under Jeff. C. Davis, his center, and the fourth, Col. Carr, his right. The line thus formed stretched about moment, McCulloch fell with overwhelming force upon Carr's division at and near Elkhorn Tavern. A Broad, deetoward Elkhorn Tavern, where McCulloch's attack upon Carr was already in progress. Assailed in turn by greatlol. Davis, who had been ordered by Curtis to support Carr, was now directed to advance through Leetown to the s. McCulloch and McIntosh, both mortally wounded. Carr was so fearfully overmatched throughout the day that the Fayetteville road to Elkhorn Tavern, to support Carr, while Gen. Sigel should reenforce Davis at Leetown,both's division, reached Elkhorn at 5 P. M. He found Carr still fiercely fighting, having received three or foe from the center, and move forward to the ground on Carr's left, which was effected by midnight. Sigel, thoule at 1,351, of whom 701--more than half — were of Col. Carr's division. The Rebel loss can hardly have been l
t ordered McPherson to advance whatever of his corps was still disposable by the left to the enemy's front; and, proceeding himself to observe this movement, he discovered that the Rebels were in fill retreat. On reaching the Raymond road, he saw Carr's and then Osterhaus's division of McClernand's corps, well advanced on the left, and ordered them to pursue the enemy with all speed to the Black, and, if possible, across that river. This pursuit continued till after dark; resulting in the capt east, an open, cultivated bottom, nearly a mile broad, has a bayou of stagnant water, ten to twenty feet wide and two to three feet deep, to the east of it. This had been made to serve as a wet ditch, with a line of rifle-pits behind it; and here Carr's division was stopped two or three hours, until Lawler, commanding his right brigade, discovered a way of approach whereby it could be successfully assaulted, and ordered a charge, which was gallantly made; but the volley which was fired by the e
nion disaster at Marks's Mills Steele retreats attacked by Kirby Smith at Jenkins's Ferry Rebels repulsed Steele, burning his trains, escapes to little Rock Gen. Carr worsts Shelby at St. Charles Col. Brooks fights Dobbins at Big Cree's Shelby captures the 54th Illinois Union State Convention in Arkansas Steele's inefficieby crossed the Arkansas eastward of Little Rock, pushing northward to the White, near its mouth; and was met June 27. near St. Charles by four regiments under Gen. Carr, who worsted him, taking 200 prisoners. Our loss here in killed and wounded was 200; that of the Rebels was estimated by our officers at 500. Marmaduke soon approaching with renforcements for Shelby, Carr fell back on Clarendon, 20 miles below Duvall's bluff, where he also was reenforced; when the enemy retreated southward. There were, of course, a good many partisan encounters and raids during the Summer; in one of which a Union scouting party, under Capt. Jug, dashed July 25. int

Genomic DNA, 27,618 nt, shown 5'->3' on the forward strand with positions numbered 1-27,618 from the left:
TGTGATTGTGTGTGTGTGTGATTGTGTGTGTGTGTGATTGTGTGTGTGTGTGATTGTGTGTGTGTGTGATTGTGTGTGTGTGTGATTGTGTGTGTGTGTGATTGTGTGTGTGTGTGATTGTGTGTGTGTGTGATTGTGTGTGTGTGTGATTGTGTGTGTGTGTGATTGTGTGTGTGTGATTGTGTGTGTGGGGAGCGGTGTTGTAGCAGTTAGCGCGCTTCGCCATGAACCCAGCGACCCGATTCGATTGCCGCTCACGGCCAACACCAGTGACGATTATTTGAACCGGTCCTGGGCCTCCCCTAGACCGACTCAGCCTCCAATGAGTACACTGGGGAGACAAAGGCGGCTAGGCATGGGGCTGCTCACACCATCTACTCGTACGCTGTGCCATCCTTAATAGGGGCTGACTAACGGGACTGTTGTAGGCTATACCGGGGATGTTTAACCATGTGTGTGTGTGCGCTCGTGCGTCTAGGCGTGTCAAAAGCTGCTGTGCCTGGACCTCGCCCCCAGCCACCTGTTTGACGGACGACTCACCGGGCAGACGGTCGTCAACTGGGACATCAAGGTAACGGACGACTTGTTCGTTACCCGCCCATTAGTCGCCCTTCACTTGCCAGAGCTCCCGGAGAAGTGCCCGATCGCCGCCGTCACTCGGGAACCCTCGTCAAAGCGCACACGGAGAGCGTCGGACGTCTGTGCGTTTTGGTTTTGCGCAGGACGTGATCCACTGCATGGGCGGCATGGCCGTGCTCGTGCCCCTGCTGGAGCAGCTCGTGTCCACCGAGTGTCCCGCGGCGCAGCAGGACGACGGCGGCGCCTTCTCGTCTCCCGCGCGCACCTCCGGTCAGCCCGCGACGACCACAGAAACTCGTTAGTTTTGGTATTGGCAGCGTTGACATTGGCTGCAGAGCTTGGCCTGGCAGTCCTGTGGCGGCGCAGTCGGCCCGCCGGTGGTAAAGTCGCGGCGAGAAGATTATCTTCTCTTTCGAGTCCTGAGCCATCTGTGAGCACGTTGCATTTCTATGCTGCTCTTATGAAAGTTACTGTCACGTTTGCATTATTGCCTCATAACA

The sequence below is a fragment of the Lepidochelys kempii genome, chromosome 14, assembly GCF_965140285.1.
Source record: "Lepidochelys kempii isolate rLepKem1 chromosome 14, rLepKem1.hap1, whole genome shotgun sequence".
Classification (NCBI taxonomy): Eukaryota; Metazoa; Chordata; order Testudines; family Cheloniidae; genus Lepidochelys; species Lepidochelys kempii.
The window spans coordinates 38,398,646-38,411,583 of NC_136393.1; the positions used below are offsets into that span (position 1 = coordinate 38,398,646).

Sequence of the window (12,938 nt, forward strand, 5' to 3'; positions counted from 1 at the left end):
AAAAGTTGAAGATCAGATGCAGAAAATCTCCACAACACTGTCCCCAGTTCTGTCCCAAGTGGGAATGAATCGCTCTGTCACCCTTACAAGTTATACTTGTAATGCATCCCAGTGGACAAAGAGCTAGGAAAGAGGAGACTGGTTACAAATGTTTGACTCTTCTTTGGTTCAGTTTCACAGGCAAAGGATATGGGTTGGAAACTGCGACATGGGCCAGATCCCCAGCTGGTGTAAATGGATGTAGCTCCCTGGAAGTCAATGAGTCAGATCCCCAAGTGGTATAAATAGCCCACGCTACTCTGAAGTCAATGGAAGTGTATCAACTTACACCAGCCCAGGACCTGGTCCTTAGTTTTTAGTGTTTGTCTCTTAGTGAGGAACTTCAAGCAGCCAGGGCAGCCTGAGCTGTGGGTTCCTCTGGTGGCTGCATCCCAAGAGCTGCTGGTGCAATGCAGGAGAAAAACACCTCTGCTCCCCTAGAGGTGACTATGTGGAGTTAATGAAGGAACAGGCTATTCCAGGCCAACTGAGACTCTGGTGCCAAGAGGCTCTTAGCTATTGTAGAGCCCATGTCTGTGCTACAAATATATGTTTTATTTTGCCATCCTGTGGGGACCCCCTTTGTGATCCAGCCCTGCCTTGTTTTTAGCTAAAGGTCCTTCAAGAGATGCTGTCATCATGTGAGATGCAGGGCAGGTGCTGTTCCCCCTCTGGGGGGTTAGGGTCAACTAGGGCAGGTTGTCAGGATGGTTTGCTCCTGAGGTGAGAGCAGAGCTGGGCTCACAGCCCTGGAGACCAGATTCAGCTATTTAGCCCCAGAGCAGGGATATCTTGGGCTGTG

ylor surrenders to, 754. Cantwell, Col., Ohio, killed at Bull Run, 189. Carlin, Col., at Perryville, Ky., 220. Carney's bridge, La., encounter at, 328. Carr, Gen., at Pea Ridge, 28 to 31; attacks Shelby in Arkansas, and captures 200 prisoners, 554. Carroll, Gen., severely wounded, 177. Carter, Gen., wounded at Frurg, near Antietam, fighting around, 208. Shaw, Col. Robert G., 54th Mass., killed at Fort Wagner. 477. Shelby, Gen., raids into Missouri, 453; is worsted by Carr near St. Charles, 554; captures most of the 54th Illinois, 555; pursues Ewing, 558. Shelbyville (or Tullahoma), position of Bragg's army, 404; Rosecrans advanceer, Gen., at Perryville, 219. State authority over militia, 488. State Elections, 486; account of, 508-10; the October, of 1864, 671-3. St. Charles, Ark., Carr fights Shelby at, 554. Steedman, Capt., naval expedition, 459. Steedman, Gen. J. B., at Chickamauga, 422; at Nashville, 686. Steele, Gen. F., at Yazoo Blu
William Tecumseh Sherman, Memoirs of General William T. Sherman ., volume 1, chapter 15 (search)
movement as rapidly as possible; but the capacity of the road was so small, that I soon saw that I could move horses, mules, and wagons faster by land, and therefore I dispatched the artillery and wagons by the road under escort, and finally moved the entire Fourth Division by land. The enemy seems to have had early notice of this movement, and he endeavored to thwart us from the start. A considerable force assembled in a threatening attitude at Salem, south of Salisbury Station; and General Carr, who commanded at Corinth, felt compelled to turn back and use a part of my troops, that had already reached Corinth, to resist the threatened attack. On Sunday, October 11th, having put in motion my whole force, I started myself for Cortfth, in a special train, with the battalion of the Thirteenth United States Regulars as escort. We reached Collierville Station about noon, just in time to take part in the defense made of that station by Colonel D. C. Anthony, of the Sixty-sixth Indi